William Schmidt was born in Hartford, Wisconsin, in 1833. There he spent his early life, and in 1865 came to Minnesota; stayed a short time in New Ulm, then went east; made his home in Chicago and St. Louis until 1872, when he came back to New Ulm and has since been engaged in the hotel business. In the spring of 1880 he started the Northwestern, which he still runs.


Joseph Schmuker was born in Germany in 1849. Came to America in 1866, and soon after to New Ulm; went to Minneapolis and remained till 1870, when he again came to New Ulm, and rented the brewery which he bought in 1872, and where he is now engaged in business. Married in 1873, Miss Ida Peurer. They have two children.


E. J. Schnobrich was born in Germany in 1851, and when nineteen years of age came to America, locating in New Ulm, Minnesota. He worked as a laborer until 1878, then started a saloon, which he still conducts. Miss Anna Nenno became his wife in 1873.


Ignas Schwendinger was born in Austria in 1831; when a young man he studied painting, photography, and marble cutting. These three trades he followed there until coming to America in 1879. since which time he has made his home in New Ulm, engaged in the marble business. He married in 1857, Miss J. Rein. They have four children, all living.


Adolph Seiter was born in Baden, Germany, in 1826. When seventeen years of age he went to France and remained three years, pursuing the tailor trade, which he learned in his native country. On the 1st of May, 1847, he arrived in the United States, and for two years made his home in New York; went to Cincinnati and engaged in merchant tailoring. Coming to New Ulm in 1856, he, in company with Colonel Pfaender and others, established what was known as the Turners Colony they were the first to make explorations and select a site for the town. He soon after associated himself with Charles Koehne, and opened a store of general merchandise; he sold about two years afterward and began the hotel business; has since been proprietor of the Dakota House. Mr. Seiter was one of the most instrumental in defending New Ulm at the time of the Indian outbreak. What is now the gents' sitting-room of his hotel was then a hospital, and often in the midst of the defense he was called from the barricade to make temporary graves in the garden until passage to the cemetery could be made in safety: during the whole time he was only eight days away from home. Married, September 28, 1852, Helena Erd. Thirteen children have been born to them; ten are living: Gustaf A., William, Otto, Albert, Alma, Oscar, Freddie, Ella, Emma and Mata.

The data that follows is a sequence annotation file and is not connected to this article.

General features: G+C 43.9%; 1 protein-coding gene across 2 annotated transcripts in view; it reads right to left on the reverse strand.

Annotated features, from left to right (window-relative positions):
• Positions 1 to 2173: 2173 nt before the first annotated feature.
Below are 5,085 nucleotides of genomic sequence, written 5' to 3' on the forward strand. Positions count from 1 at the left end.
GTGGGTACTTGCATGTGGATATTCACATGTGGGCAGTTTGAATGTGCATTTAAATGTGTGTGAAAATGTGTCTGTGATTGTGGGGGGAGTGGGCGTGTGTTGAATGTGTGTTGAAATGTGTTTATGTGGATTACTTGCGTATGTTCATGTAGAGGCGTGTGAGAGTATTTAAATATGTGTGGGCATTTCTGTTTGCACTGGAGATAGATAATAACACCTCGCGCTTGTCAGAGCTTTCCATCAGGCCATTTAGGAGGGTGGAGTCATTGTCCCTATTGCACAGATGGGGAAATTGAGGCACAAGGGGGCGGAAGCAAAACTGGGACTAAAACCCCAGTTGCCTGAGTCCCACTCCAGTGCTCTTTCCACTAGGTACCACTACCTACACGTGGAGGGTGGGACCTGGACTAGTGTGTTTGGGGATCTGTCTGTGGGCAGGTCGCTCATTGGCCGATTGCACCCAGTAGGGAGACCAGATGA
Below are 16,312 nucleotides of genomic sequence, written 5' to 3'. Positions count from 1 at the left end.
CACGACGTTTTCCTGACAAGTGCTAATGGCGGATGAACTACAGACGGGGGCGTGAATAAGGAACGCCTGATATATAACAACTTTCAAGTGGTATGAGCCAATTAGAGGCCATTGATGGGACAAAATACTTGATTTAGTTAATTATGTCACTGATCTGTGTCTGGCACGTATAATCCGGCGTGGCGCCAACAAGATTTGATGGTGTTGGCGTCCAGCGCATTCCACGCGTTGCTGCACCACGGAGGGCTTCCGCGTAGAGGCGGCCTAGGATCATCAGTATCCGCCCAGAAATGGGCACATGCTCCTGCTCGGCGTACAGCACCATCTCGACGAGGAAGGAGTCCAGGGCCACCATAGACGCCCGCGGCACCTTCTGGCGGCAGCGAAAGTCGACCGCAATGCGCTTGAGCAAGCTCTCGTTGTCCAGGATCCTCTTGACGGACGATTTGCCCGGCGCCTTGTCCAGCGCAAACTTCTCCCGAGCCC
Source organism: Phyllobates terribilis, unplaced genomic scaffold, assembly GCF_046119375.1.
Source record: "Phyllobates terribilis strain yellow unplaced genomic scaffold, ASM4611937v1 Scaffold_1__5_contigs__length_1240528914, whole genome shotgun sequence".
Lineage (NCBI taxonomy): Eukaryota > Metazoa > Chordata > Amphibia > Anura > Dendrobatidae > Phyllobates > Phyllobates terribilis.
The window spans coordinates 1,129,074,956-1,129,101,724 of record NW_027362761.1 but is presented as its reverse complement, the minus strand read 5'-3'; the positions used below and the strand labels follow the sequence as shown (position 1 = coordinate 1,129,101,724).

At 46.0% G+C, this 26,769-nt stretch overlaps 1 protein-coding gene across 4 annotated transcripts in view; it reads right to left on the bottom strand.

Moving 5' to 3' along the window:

A. G. Seiter was born in Cincinnati in 1854. He is a son of Adolph Seiter, and with him came to Minnesota in 1856 and settled in New Ulm, where he received a liberal education at the public schools; at the age of eighteen began learning the trade of tinner, which has since been his chief employment. In the spring of 1881 he, in company with Leonard Haeberle, engaged in the stove and tinware business. Married in 1876 Miss Augusta Lindeman. They have two children: Freda and Louis.


Wm. F. Seiter was bom in Cincinnati, Ohio, in 1856, and with his father, Adolph Seiter, came to New Ulm the same year, where he has since made his home. At fourteen he went into a bank as clerk, where he remained about three years; leaving the bank he went into the railroad office, where he remained one and one-half years, then went to St. Paul and was employed in the Second National Bank. In 1876 he was made teller of the Brown County Bank at New Ulm, where he has remained since. Married in May, 1881, Miss Ida Vajen.


E. E. Seiter was born in Cincinnati, Ohio, in October, 1856, and in company with his parents came to Minnesota and located at New Ulm. He was educated at the public schools. In 1872 learned the photographing business, and in 1878 opened a gallery for himself in New Ulm, where he has been engaged ever since. Married in May, 1879, Miss Emma Meyer. They have one child: Io.


H. T. Seiter was born in New Ulm, Minnesota, in 1858, where he has since resided, and received his education at the common schools. In 1872 he went to work in a mill, where he remained about one year; In 1874 he commenced learning the barber's trade; worked in a shop for five years, he then started a shop of his own and still conducts the business. Was married in February, 1881, to Miss Emma Swanson.


Amaziah Slocum was born in Tioga county, New York, July 26, 1842. When twenty years of age he came to Minnesota, located in Northfield, and there pursued the trade of cooper, but in 1862 settled on section 20 of Stark township, Brown county. Enlisted in August, 1862, in Company A, Seventh Minnesota, and was honorably discharged at Fort Snelling in 1865. Returning home he followed farming until 1879 and has since been a stock buyer in New Ulm. Married in 1866, Phoebe Meserve, and has five children.